One of the interesting things about this painting is that the person in the painting is looking at the people looking at the painting. I find this intriguing because this person looking at you is holding a paint palette so it feels as if you are the painting. The image is looking slightly to his right which makes you wonder exactly what he is looking at or looking for. It is a very strange perceptive having a painting look at you when you are supposed to be looking at it.
As you look at this painting, most people normally just stand in the center of the frame and analyze the image. With this particular work the fact that his eyes aren’t facing directly at you makes you want to meet his glance. So personally I moved to the left trying to figure out exactly why he was looking in that direction. There isn’t much hidden in this painting. The room the student is sitting in is very open and bare. The only place you really can’t tell if something could be lurking there is in the shadows behind the cracked doors. I don’t feel like these doors really have anything to do with the image other then giving the background depth and providing the idea that he is sitting in some sort of apartment or home with not much in it. So there for I don’t personally feel that anything is “hiding” in this image.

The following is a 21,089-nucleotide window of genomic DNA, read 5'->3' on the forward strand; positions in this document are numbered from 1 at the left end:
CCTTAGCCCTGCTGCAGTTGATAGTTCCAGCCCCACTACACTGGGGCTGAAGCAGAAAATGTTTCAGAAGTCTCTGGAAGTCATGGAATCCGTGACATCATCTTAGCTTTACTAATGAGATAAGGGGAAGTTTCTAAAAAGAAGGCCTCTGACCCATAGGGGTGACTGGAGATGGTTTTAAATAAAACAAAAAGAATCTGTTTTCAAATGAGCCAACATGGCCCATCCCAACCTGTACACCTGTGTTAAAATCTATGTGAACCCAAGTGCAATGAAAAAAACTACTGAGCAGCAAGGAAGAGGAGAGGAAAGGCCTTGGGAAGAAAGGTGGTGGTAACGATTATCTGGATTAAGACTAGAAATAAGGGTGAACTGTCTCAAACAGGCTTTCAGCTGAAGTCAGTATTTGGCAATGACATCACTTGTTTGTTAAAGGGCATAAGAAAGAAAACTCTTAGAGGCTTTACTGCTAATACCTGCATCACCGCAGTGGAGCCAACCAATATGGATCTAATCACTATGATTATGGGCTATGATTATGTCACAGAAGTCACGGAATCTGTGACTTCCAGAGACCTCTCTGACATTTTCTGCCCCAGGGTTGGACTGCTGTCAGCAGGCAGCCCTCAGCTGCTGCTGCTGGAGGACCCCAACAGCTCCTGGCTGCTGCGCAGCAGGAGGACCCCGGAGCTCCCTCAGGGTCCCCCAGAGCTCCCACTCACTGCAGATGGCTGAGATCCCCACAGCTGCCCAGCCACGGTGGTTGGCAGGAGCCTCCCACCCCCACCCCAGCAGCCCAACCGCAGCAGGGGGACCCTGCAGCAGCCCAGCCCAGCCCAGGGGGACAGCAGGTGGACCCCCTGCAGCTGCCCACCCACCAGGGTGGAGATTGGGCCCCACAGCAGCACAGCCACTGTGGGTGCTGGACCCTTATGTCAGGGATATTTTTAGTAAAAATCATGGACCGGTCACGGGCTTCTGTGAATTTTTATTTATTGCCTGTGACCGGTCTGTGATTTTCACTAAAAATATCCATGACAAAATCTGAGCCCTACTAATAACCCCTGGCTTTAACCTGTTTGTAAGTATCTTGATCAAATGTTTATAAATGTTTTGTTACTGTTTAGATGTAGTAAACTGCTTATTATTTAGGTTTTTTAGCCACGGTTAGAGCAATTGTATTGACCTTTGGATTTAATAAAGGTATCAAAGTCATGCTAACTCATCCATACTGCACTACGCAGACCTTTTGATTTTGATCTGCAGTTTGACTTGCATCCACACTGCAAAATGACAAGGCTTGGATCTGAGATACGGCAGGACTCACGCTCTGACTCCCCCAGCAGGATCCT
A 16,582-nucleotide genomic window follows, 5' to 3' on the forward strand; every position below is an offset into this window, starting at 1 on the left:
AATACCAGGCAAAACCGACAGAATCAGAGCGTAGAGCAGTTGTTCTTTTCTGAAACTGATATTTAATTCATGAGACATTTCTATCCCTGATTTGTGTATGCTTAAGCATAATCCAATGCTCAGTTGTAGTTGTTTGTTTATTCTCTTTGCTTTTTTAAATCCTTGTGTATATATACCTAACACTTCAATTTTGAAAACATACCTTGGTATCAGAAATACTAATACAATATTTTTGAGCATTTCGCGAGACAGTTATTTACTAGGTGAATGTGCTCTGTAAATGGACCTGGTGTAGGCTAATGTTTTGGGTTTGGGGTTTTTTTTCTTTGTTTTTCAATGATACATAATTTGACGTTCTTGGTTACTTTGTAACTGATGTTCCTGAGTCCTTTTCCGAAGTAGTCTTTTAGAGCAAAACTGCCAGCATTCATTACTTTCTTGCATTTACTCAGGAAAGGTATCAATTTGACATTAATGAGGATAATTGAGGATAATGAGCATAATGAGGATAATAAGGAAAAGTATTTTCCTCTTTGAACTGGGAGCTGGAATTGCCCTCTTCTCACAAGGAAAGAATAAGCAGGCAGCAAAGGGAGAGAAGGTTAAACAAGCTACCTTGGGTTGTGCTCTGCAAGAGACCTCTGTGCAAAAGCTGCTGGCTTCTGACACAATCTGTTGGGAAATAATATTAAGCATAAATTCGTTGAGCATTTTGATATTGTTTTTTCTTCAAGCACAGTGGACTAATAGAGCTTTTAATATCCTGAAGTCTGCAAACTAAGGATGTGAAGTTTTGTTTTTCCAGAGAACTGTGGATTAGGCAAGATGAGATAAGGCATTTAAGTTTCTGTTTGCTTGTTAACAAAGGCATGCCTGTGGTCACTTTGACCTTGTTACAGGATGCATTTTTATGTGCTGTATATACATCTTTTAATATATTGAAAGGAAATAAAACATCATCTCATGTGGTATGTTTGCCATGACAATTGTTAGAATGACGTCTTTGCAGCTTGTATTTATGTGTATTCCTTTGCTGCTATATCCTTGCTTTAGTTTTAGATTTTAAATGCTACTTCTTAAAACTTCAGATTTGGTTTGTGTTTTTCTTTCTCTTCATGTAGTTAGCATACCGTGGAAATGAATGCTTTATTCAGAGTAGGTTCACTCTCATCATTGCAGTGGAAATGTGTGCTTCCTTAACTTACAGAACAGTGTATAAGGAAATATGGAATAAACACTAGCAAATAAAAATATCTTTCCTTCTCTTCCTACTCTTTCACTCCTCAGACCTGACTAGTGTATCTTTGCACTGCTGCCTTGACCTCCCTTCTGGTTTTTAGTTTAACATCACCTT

I feel that the artist may have been painting a self-portrait in a sense with this work. Although I am unfamiliar with what this artist actually looks like. It would make sense to me if he was trying to show himself at work and give the viewer an inside look at an artist at work. He may have also been just trying to be clever and flip the whole art viewing scenario around. Instead of the people just viewing a piece of art, this image implies that they are the art and the artist is working on them.
The image isn’t cartoonish but it is far from being photo realistic.
You can definitely tell that it has been painted. I find it interesting that the way his right hand is sitting gin the image would be quite uncomfortable for any real person. It has a very strange angle at the wrist. I like the fact that this painting wasn’t done with realism. Since it is not super realistic it allows the viewer to pay less attention to the image and more attention to the meaning of it as well as what is really going on. I know that if it would have been this beautifully realistic work I personally would have a harder time getting past that and may not have noticed the idea behind the painting.
Sunday, October 2, 2011
Remarkably, I feel that this painting moves along the plane from resemblance to abstraction as you look and study it. At first it appears as an unfinished painting, but the choice of white space in the background is in itself a form of abstraction. The viewer is meant to fill in the rest, and imagine where she is and who she is.